Grand Island police say death was medical, not homicide

GRAND ISLAND, Neb. (AP) — A man found dead outside a Grand Island home last month died from a ruptured artery in his brain that was likely caused by methamphetamine, not a homicide as investigators originally thought, police said Wednesday.

Grand Island police said their investigation found no evidence of criminal or negligence acts in the death of 37-year-old Devlin Kenney.

Police initially reported that Kenney had been assaulted, and his death was ruled a homicide. His body was found in a yard outside a Grand Island home.

An autopsy found methamphetamine in Kenney’s system that police say was a major contributing factor to the ruptured artery. They said they now believe he collapsed and hit a fence and the ground, causing him to bleed openly.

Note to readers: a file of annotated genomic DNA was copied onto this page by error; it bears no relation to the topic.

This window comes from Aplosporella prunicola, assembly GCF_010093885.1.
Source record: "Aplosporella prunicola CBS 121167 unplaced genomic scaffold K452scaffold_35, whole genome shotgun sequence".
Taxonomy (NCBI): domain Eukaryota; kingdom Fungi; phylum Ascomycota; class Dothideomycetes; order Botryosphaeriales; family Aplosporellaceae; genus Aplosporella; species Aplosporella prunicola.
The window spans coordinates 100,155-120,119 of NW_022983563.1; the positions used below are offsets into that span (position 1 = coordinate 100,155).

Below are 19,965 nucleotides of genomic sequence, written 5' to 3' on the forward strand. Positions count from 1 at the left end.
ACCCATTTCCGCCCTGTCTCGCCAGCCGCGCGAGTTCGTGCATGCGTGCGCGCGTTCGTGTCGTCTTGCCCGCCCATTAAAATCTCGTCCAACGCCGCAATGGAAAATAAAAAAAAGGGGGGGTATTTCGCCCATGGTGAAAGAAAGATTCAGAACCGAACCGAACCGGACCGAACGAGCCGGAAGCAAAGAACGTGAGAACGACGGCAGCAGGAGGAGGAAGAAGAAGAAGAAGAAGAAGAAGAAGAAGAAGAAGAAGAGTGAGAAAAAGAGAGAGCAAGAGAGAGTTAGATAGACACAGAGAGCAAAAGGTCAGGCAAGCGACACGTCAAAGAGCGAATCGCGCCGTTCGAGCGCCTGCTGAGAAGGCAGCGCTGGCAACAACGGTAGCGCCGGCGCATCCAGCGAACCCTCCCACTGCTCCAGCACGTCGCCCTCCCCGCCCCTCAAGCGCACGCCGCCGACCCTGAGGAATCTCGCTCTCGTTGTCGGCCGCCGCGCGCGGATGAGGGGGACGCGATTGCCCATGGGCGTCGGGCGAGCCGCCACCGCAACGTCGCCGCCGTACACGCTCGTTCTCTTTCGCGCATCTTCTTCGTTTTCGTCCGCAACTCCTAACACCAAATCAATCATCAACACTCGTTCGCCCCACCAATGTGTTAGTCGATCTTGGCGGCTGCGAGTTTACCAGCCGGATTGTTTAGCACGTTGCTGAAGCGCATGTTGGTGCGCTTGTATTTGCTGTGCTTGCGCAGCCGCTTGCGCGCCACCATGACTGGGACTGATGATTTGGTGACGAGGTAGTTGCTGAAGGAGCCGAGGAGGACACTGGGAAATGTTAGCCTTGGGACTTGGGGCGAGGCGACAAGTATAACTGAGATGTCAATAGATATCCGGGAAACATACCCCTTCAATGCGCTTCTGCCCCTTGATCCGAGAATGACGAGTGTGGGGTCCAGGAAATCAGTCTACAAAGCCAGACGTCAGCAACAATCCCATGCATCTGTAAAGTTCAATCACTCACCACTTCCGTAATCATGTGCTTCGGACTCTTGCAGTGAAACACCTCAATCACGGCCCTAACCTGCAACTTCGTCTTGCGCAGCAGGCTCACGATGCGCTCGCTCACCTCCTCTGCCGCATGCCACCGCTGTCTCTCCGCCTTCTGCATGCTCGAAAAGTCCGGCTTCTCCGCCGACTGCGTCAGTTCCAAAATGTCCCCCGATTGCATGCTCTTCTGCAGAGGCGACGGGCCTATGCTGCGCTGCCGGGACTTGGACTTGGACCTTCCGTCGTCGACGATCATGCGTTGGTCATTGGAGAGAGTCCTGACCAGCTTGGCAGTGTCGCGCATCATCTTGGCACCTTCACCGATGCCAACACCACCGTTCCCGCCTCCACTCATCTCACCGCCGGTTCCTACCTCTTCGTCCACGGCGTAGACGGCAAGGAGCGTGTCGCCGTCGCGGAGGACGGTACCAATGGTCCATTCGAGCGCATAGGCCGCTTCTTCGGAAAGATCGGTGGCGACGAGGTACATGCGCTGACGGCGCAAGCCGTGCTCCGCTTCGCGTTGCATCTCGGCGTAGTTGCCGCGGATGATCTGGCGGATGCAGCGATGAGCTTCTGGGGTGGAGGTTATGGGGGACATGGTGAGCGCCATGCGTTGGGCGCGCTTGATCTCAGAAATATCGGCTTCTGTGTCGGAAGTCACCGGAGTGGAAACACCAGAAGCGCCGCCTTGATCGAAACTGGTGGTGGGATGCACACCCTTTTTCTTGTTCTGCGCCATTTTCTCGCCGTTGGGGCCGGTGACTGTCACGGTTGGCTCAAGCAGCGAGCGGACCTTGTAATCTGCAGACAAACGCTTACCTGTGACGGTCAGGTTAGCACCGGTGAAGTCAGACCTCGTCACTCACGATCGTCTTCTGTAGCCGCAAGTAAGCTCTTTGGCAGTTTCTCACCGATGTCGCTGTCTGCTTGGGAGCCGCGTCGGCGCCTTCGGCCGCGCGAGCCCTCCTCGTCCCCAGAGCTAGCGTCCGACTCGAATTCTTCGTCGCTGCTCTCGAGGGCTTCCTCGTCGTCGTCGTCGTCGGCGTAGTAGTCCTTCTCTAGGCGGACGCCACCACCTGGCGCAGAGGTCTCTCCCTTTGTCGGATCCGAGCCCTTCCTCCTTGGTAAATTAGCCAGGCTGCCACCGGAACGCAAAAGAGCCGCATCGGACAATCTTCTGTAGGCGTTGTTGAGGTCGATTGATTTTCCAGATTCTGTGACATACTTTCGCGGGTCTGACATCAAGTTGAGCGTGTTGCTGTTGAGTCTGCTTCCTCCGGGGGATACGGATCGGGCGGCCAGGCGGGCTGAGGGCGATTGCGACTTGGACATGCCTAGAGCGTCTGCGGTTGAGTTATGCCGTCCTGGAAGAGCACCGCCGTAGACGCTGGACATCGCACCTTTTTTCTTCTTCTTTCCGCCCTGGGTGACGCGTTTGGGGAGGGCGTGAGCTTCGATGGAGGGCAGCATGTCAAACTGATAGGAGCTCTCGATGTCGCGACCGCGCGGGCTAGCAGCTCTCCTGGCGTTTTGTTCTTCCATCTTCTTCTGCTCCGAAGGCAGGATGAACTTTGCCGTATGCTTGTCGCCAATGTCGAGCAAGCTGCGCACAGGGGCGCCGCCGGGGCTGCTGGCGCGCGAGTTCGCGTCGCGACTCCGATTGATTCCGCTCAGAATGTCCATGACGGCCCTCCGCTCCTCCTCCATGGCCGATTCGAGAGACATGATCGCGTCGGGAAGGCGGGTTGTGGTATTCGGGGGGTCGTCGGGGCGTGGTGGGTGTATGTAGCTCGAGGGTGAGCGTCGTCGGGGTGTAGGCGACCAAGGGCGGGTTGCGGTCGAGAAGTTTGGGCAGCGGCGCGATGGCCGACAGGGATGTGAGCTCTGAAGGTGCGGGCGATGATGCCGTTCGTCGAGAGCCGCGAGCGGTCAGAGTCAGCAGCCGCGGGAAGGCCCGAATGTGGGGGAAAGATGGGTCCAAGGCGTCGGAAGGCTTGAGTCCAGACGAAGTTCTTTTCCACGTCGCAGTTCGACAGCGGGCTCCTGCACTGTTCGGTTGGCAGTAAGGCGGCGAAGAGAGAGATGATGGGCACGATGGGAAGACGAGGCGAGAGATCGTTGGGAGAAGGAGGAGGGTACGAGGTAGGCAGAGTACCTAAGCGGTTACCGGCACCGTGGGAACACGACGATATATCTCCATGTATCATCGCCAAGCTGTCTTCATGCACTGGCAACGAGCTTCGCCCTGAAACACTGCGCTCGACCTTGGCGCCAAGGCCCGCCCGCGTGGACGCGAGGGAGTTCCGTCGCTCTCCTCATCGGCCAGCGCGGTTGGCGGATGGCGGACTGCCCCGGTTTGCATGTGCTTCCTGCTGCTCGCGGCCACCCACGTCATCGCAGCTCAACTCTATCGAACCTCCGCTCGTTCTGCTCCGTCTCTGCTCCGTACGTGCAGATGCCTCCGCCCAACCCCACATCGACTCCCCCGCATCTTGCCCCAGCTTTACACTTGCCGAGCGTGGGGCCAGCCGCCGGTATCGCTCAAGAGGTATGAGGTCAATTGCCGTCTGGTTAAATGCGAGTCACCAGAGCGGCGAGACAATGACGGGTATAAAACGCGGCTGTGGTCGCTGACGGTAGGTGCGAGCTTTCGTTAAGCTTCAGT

Police said they later concluded that two people obstructed their investigation and tampered with evidence related to Kenney's death and his reason for being at the house, which they believe to be drug-related.

Police said they've submitted referrals requesting charges of false reporting and tampering with evidence against 30-year-old Fernando Gonzalez and 31-year-old Rainy Anne Call, both of Grand Island. They're also recommending an intentional child abuse charge against Gonzalez because they say the actions took place in front of children.